Tuesday night at the United Center was all about honoring that and giving her love and taking her love and celebrating her love. Oprah once said on Piers Morgan that she was "the love brand," and that was as apparent as ever as we sat in the audience last week cheering along with thousands and thousands of others who had been as moved and affected as I was.
I feel so grateful to have been a part of it, and so grateful I got to share it with someone I love as much as Patrick, and most important, how cool is it that we all got to be around for some of the past 25 years for one of the most unusual, inspirational, loving people to be given such an international platform to help us be our best selves.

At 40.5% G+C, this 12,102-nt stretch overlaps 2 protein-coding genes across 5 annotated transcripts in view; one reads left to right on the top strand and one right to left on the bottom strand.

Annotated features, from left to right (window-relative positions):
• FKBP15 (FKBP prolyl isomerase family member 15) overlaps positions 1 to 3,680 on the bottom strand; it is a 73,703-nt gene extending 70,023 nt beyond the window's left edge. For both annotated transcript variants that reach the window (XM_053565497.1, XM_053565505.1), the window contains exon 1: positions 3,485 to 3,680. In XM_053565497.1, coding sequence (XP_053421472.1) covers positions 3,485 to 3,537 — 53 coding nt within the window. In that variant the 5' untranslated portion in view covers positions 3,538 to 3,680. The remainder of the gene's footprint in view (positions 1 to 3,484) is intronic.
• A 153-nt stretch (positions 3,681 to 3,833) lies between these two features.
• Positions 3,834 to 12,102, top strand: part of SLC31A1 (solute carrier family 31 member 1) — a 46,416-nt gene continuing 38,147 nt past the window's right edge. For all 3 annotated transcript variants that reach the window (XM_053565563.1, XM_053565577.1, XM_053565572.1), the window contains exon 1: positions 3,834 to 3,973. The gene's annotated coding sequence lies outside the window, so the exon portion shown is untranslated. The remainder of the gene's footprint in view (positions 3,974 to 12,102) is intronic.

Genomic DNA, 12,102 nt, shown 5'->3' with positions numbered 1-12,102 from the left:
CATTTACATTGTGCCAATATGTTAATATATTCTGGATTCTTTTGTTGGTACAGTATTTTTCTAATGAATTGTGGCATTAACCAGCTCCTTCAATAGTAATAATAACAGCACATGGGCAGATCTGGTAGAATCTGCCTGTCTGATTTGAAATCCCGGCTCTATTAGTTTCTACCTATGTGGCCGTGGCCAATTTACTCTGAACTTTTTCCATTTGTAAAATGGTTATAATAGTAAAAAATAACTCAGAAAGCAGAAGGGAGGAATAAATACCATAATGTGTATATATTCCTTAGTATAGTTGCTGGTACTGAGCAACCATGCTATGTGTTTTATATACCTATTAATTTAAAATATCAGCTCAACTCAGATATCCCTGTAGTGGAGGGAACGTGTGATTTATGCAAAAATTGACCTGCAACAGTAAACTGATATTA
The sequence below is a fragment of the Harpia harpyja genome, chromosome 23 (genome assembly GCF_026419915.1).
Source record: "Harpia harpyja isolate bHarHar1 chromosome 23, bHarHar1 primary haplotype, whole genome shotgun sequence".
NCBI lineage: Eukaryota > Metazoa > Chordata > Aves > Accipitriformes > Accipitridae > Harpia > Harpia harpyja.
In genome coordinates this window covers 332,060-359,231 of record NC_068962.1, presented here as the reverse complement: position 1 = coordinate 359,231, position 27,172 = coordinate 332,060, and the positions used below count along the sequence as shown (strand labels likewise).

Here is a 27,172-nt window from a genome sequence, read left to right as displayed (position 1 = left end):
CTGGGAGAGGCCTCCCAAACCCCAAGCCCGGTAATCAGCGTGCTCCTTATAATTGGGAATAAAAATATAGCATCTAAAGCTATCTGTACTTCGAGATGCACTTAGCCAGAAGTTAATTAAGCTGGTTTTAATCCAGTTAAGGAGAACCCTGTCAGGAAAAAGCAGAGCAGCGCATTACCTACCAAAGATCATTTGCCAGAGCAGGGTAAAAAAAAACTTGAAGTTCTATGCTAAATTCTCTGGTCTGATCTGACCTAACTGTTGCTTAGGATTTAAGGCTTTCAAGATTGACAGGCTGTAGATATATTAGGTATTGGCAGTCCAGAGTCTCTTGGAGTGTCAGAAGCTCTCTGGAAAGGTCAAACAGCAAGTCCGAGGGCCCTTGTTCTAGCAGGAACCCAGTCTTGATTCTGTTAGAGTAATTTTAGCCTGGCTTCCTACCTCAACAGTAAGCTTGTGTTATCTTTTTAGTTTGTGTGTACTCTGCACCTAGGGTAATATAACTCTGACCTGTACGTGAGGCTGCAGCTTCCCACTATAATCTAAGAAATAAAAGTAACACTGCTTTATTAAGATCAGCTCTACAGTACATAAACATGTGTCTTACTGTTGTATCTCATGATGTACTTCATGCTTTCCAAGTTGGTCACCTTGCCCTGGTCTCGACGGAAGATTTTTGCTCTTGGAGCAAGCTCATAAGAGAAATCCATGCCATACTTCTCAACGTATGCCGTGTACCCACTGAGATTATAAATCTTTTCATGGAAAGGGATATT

Outside the Oprah Store (which Patrick and I visited Wednesday and discovered that they don't really have much men's clothing -- not complaining here, just suggesting to the Oprah family, how about a nice blue men's pullover?) there's a giant sign that says "Feel the love." That's exactly what we did Tuesday, and I think that's exactly what Oprah's audience has been doing for the past 25 years. So thanks, Oprah. From all of us.